Wednesday, December 7, 2011

How Far to Wheeling

I thought I would write about one of the funnies from my childhood. Well, not funny to everyone who fell into this trap.

I grew up in Triadelphia, WV a small town on the east side of Wheeling WV. It was a coal mining town and on hot muggy days you could see the coal dust hanging low over the valley to the east of town. It was a town with its own flavor and characters.

We lived next to a gas station. I won’t name the brand but…“you can trust your car to the man who wears the star“…OOPS! Dated myself there didn’t I?

Now our town was as dull as the flat head of a nail. When I was around 7 and not allowed to venture outside our yard, entertainment was to see how many different state license plates went by the house.  Another point dating me, the interstate highways had not been constructed yet. We saw tons of traffic on National Road that passed in front of our house. No wonder our house was so dusty; heavily traveled National Road in the front and the rail road behind the house. The railroad is now gone and one of the town wonders decided to buy the land and put mobile homes on that track of land behind all the houses.

The gas station next to our house would hire neighborhood guys to work the pumps. Remember full service at a gas station? We often talked with these guys and my sister ended up marrying one of them, but I’m off point. Anyway, by the time I was 14 I too would talk with the guys since they all lived within a shout of our house. One particular young guy just thought it was terrifically funny to give misdirections. Wheeling was west of Triadelphia, and you could easily walk to the outer edges of Wheeling. My friend would be happy to provide the full service that stations did back in the day and his service included giving directions. A traveler would ask “How far to Wheeling?” he would tell them they had already passed it.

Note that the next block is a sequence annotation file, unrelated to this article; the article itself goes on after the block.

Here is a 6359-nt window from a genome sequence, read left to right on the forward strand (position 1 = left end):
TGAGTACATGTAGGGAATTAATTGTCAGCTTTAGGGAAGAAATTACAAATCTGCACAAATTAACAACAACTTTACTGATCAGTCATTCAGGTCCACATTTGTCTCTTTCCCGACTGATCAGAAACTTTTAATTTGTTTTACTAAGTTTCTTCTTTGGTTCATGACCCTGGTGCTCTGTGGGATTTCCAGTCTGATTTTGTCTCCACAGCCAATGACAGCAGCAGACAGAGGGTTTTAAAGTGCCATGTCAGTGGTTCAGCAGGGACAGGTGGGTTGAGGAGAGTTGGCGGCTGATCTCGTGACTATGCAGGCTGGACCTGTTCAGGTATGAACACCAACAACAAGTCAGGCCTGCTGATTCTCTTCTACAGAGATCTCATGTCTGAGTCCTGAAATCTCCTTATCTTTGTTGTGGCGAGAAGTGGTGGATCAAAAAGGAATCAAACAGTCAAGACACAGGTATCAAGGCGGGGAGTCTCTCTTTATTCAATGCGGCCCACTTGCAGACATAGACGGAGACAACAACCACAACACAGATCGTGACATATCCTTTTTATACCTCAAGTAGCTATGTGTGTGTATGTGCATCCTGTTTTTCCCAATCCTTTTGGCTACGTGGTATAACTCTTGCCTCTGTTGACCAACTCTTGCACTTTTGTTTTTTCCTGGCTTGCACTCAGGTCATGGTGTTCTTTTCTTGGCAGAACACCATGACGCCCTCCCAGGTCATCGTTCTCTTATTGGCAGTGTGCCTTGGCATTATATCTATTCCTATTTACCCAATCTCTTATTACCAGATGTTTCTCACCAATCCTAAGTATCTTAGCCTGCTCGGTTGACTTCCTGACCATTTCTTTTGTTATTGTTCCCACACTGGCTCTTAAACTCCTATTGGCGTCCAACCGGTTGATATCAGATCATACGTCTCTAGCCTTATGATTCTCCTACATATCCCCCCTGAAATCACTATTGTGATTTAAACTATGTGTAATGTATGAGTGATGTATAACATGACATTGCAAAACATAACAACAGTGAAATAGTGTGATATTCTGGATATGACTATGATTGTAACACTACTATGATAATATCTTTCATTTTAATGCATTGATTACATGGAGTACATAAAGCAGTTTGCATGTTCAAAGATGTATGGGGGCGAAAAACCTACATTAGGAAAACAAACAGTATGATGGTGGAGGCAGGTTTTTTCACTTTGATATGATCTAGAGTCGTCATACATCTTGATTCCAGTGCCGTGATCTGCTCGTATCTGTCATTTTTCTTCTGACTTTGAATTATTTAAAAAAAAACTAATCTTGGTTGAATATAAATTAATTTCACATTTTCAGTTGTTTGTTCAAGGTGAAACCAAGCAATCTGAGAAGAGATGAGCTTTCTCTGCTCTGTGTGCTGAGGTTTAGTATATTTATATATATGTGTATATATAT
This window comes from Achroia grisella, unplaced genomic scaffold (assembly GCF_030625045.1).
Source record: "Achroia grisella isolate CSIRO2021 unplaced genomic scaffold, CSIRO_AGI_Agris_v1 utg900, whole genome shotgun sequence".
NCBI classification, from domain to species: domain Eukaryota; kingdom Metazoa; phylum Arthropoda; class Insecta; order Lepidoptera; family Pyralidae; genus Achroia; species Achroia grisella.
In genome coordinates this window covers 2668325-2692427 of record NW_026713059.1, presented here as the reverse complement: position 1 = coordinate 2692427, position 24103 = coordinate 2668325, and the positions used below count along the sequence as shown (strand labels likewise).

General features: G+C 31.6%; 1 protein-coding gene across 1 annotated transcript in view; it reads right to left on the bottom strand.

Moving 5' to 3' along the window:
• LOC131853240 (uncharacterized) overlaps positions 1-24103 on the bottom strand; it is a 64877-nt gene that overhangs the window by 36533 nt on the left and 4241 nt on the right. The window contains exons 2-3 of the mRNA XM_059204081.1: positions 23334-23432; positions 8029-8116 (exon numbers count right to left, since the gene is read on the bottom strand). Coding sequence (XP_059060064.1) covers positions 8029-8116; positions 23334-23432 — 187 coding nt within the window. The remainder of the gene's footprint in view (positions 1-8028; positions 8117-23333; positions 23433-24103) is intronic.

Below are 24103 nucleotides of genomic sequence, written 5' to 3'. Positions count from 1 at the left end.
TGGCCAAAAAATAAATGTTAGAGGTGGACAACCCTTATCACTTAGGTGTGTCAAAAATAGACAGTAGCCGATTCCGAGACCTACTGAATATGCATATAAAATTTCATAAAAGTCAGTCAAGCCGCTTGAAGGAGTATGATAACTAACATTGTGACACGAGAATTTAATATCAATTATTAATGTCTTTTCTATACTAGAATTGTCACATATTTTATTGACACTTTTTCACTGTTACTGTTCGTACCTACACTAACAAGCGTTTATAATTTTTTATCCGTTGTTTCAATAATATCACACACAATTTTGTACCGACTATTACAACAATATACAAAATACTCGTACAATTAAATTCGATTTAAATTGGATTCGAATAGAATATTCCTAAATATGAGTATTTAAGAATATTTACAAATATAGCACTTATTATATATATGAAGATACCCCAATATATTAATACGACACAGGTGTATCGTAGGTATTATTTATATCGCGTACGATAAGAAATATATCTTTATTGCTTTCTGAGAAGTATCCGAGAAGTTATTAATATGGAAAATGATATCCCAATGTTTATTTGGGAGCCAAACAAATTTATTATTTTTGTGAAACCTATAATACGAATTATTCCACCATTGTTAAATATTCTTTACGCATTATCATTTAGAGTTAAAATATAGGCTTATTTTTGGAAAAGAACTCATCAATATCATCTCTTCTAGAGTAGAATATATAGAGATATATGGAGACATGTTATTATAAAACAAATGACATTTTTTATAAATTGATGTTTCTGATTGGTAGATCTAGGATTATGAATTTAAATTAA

He would tell them to go back out of the station, turn right, east not west, go to the first traffic light, turn right and go about “X” number of miles. Well, there were a few small towns between Triadelphia and the first traffic light. Yes, he sent them in the opposite direction.

In the evening after he was done sweeping the front of the station, he would stop by and tell us how many travelers he had given directions to that day or that week. I would ask him, “Aren’t you afraid they will come back this way and come looking for you.” He was never worried “By the time they know they went the wrong way, most likely they don’t stop again. If they do I will just I meant to say turn left.” I guess that is why I learned to read a map. I wasn’t going to take a chance of finding this type of a character in my travels.

Life might have been boring in our little town, but some of the residents had their own version of entertainment.

Happy Motoring and either have a map or a GPS!